Volume 16 • Issue 50 | May 7 - 13, 2004



Java, Smokes, Family, and Fame

Jim Jarmusch brings artistry to a conceit also full of big names

By WINNIE McCROY

Meg and Jack White in a scene from Jim Jarmusch’s “Coffee and Cigarettes.”

Indie filmmaker Jim Jarmusch challenges the notion that anything in life is “larger than life” with “Coffee and Cigarettes,” a series of short films on a unified theme: the humble coffee break, with its requisite small talk, accompanying cigarettes, and absolute normality.

Bringing together an all-star cast including Iggy Pop, the White Stripes, Bill Murray, Roberto Benigni, Steve Buscemi, and Wu Tang’s GZA and RZA, Jarmusch treads over the same ground with featherlight precision, each new set of players extolling the virtues or damning the vices of coffee and cigarettes, conspiracy theory, Nikola Tesla, and more.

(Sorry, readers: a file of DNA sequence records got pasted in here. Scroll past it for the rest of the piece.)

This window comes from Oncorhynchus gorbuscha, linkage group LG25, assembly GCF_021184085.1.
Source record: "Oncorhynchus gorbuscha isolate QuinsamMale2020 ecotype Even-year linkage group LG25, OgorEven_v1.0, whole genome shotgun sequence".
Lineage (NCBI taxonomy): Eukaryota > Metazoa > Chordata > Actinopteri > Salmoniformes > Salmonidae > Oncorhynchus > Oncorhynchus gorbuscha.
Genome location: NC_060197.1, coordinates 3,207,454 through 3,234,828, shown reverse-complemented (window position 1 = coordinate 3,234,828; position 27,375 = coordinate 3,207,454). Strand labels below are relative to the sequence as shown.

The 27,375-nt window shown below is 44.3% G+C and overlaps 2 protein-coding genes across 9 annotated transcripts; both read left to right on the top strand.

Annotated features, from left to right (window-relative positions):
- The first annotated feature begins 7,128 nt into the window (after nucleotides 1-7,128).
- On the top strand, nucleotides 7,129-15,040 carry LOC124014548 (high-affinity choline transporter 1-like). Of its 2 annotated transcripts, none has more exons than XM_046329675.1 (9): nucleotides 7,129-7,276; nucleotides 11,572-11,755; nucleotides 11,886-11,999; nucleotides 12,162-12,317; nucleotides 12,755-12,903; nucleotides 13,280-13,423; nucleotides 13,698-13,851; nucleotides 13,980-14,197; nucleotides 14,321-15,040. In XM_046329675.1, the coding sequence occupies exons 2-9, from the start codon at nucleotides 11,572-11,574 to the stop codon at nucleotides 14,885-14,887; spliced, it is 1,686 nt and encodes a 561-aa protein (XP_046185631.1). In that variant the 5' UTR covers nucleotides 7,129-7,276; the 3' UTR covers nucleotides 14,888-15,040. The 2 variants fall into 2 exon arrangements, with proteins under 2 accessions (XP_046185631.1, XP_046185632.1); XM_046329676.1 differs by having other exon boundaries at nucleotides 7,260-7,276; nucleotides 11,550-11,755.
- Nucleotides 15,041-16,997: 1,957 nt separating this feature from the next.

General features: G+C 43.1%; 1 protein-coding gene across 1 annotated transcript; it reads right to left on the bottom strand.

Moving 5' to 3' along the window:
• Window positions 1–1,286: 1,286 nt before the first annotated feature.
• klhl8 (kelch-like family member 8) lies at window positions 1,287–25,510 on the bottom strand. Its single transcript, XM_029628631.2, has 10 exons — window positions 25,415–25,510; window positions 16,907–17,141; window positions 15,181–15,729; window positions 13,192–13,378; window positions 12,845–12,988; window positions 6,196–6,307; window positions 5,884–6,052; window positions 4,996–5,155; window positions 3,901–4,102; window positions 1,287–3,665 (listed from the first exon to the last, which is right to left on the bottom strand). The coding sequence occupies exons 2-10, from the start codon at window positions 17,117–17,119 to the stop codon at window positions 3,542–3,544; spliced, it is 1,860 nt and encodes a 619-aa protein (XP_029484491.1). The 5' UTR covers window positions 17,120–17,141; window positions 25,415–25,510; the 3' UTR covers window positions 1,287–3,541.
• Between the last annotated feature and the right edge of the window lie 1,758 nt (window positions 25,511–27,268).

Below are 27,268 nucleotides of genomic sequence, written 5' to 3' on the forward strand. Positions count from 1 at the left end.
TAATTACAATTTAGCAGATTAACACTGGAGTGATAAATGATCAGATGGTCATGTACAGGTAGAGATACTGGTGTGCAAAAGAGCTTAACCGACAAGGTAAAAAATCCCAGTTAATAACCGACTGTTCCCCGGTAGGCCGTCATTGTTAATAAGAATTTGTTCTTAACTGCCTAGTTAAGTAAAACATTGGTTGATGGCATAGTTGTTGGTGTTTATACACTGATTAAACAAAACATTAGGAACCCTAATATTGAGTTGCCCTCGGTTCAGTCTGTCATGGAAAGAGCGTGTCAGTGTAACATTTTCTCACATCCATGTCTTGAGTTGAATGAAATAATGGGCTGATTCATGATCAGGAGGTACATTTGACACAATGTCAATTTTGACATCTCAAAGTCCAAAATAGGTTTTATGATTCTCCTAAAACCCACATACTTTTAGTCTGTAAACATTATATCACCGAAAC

Much identical dialogue also carries over from one short to the next, including the obligatory toast that punctuates each scene. Yet Jarmusch resists letting “Coffee and Cigarettes” become a sight gag; a skilled magician, he distracts the viewer with this fun pretense while delving into deeper issues like the meaning of family, and the idea of fame as something that both opens doors and creates prisons. A clever turn by Cate Blanchett playing both herself and her free-wheeling cousin illustrates this dichotomy to tragicomic end.

Cinematically, Jarmusch’s use of black (coffee) and white (cigarettes) photography is too effective to be mere ploy. Those with a close eye will revel over the small details like the high art arrangement of objects of everyday use, and will note that each player flicks a different brand of cigarette into a different, unremarkable ashtray.

Andy Warhol was once quoted asking, “Isn’t life a series of images that change as they repeat themselves?” Jarmusch answers, “Does that make it any less beautiful?”


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